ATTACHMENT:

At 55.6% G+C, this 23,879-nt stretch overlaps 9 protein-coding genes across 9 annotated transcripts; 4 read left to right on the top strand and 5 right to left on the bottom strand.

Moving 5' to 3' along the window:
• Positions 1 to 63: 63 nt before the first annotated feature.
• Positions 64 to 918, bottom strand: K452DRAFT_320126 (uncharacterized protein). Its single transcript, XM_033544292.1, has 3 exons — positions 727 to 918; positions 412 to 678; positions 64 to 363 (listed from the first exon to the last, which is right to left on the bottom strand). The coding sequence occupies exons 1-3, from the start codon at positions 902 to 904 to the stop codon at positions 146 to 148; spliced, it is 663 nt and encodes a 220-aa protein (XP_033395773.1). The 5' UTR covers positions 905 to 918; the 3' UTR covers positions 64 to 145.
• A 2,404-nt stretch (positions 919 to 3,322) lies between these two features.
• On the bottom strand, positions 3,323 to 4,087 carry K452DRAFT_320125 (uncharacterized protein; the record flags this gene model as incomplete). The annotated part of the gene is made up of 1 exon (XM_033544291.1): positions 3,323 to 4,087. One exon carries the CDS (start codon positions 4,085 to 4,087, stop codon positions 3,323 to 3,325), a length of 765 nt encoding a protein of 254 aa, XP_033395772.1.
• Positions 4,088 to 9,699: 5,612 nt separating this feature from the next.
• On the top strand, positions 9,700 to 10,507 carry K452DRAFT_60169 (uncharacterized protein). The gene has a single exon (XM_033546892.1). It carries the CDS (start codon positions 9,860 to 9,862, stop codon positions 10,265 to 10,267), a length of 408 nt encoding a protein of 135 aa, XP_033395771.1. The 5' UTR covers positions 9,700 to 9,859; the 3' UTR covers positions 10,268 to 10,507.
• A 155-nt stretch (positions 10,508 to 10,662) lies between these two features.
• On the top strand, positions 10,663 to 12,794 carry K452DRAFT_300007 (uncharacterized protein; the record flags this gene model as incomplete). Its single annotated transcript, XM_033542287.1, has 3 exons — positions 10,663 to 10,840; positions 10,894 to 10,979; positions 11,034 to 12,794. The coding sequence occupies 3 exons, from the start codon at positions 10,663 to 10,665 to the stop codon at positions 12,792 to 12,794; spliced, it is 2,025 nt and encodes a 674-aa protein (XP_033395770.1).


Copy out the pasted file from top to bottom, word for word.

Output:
At 55.6% G+C, this 23,879-nt stretch overlaps 9 protein-coding genes across 9 annotated transcripts; 4 read left to right on the top strand and 5 right to left on the bottom strand.

Moving 5' to 3' along the window:
• Positions 1 to 63: 63 nt before the first annotated feature.
• Positions 64 to 918, bottom strand: K452DRAFT_320126 (uncharacterized protein). Its single transcript, XM_033544292.1, has 3 exons — positions 727 to 918; positions 412 to 678; positions 64 to 363 (listed from the first exon to the last, which is right to left on the bottom strand). The coding sequence occupies exons 1-3, from the start codon at positions 902 to 904 to the stop codon at positions 146 to 148; spliced, it is 663 nt and encodes a 220-aa protein (XP_033395773.1). The 5' UTR covers positions 905 to 918; the 3' UTR covers positions 64 to 145.
• A 2,404-nt stretch (positions 919 to 3,322) lies between these two features.
• On the bottom strand, positions 3,323 to 4,087 carry K452DRAFT_320125 (uncharacterized protein; the record flags this gene model as incomplete). The annotated part of the gene is made up of 1 exon (XM_033544291.1): positions 3,323 to 4,087. One exon carries the CDS (start codon positions 4,085 to 4,087, stop codon positions 3,323 to 3,325), a length of 765 nt encoding a protein of 254 aa, XP_033395772.1.
• Positions 4,088 to 9,699: 5,612 nt separating this feature from the next.
• On the top strand, positions 9,700 to 10,507 carry K452DRAFT_60169 (uncharacterized protein). The gene has a single exon (XM_033546892.1). It carries the CDS (start codon positions 9,860 to 9,862, stop codon positions 10,265 to 10,267), a length of 408 nt encoding a protein of 135 aa, XP_033395771.1. The 5' UTR covers positions 9,700 to 9,859; the 3' UTR covers positions 10,268 to 10,507.
• A 155-nt stretch (positions 10,508 to 10,662) lies between these two features.
• On the top strand, positions 10,663 to 12,794 carry K452DRAFT_300007 (uncharacterized protein; the record flags this gene model as incomplete). Its single annotated transcript, XM_033542287.1, has 3 exons — positions 10,663 to 10,840; positions 10,894 to 10,979; positions 11,034 to 12,794. The coding sequence occupies 3 exons, from the start codon at positions 10,663 to 10,665 to the stop codon at positions 12,792 to 12,794; spliced, it is 2,025 nt and encodes a 674-aa protein (XP_033395770.1).